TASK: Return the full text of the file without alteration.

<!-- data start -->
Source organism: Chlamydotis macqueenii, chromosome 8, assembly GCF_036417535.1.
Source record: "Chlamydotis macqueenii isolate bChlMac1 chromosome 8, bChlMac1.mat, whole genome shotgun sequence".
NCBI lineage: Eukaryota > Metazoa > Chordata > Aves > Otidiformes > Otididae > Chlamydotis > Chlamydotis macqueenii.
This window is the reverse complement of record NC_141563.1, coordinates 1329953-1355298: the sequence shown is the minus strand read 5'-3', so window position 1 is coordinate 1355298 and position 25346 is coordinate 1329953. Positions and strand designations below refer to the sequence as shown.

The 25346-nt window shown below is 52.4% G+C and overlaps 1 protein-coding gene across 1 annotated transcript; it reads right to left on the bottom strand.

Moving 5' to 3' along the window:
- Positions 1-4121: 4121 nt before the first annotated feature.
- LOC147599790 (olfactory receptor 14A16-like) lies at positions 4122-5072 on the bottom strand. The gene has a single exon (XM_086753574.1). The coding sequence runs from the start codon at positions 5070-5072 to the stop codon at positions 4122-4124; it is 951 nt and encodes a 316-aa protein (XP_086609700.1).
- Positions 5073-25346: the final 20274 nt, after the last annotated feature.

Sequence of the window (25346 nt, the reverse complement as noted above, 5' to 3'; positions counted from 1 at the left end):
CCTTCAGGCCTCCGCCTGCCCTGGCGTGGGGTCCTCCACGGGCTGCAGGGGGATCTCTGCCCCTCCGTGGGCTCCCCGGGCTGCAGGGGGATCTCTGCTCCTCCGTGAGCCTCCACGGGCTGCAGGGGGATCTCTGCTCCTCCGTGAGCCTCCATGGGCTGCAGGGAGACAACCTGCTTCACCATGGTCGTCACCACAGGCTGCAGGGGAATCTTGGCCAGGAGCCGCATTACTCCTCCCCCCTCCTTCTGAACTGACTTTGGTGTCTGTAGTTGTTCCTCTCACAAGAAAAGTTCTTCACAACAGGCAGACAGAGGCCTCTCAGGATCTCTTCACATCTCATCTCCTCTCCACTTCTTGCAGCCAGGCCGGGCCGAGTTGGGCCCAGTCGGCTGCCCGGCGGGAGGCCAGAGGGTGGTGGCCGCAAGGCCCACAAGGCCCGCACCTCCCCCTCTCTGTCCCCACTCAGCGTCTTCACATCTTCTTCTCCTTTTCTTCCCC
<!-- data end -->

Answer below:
Source organism: Chlamydotis macqueenii, chromosome 8, assembly GCF_036417535.1.
Source record: "Chlamydotis macqueenii isolate bChlMac1 chromosome 8, bChlMac1.mat, whole genome shotgun sequence".
NCBI lineage: Eukaryota > Metazoa > Chordata > Aves > Otidiformes > Otididae > Chlamydotis > Chlamydotis macqueenii.
This window is the reverse complement of record NC_141563.1, coordinates 1329953-1355298: the sequence shown is the minus strand read 5'-3', so window position 1 is coordinate 1355298 and position 25346 is coordinate 1329953. Positions and strand designations below refer to the sequence as shown.

The 25346-nt window shown below is 52.4% G+C and overlaps 1 protein-coding gene across 1 annotated transcript; it reads right to left on the bottom strand.

Moving 5' to 3' along the window:
- Positions 1-4121: 4121 nt before the first annotated feature.
- LOC147599790 (olfactory receptor 14A16-like) lies at positions 4122-5072 on the bottom strand. The gene has a single exon (XM_086753574.1). The coding sequence runs from the start codon at positions 5070-5072 to the stop codon at positions 4122-4124; it is 951 nt and encodes a 316-aa protein (XP_086609700.1).
- Positions 5073-25346: the final 20274 nt, after the last annotated feature.

Sequence of the window (25346 nt, the reverse complement as noted above, 5' to 3'; positions counted from 1 at the left end):
CCTTCAGGCCTCCGCCTGCCCTGGCGTGGGGTCCTCCACGGGCTGCAGGGGGATCTCTGCCCCTCCGTGGGCTCCCCGGGCTGCAGGGGGATCTCTGCTCCTCCGTGAGCCTCCACGGGCTGCAGGGGGATCTCTGCTCCTCCGTGAGCCTCCATGGGCTGCAGGGAGACAACCTGCTTCACCATGGTCGTCACCACAGGCTGCAGGGGAATCTTGGCCAGGAGCCGCATTACTCCTCCCCCCTCCTTCTGAACTGACTTTGGTGTCTGTAGTTGTTCCTCTCACAAGAAAAGTTCTTCACAACAGGCAGACAGAGGCCTCTCAGGATCTCTTCACATCTCATCTCCTCTCCACTTCTTGCAGCCAGGCCGGGCCGAGTTGGGCCCAGTCGGCTGCCCGGCGGGAGGCCAGAGGGTGGTGGCCGCAAGGCCCACAAGGCCCGCACCTCCCCCTCTCTGTCCCCACTCAGCGTCTTCACATCTTCTTCTCCTTTTCTTCCCC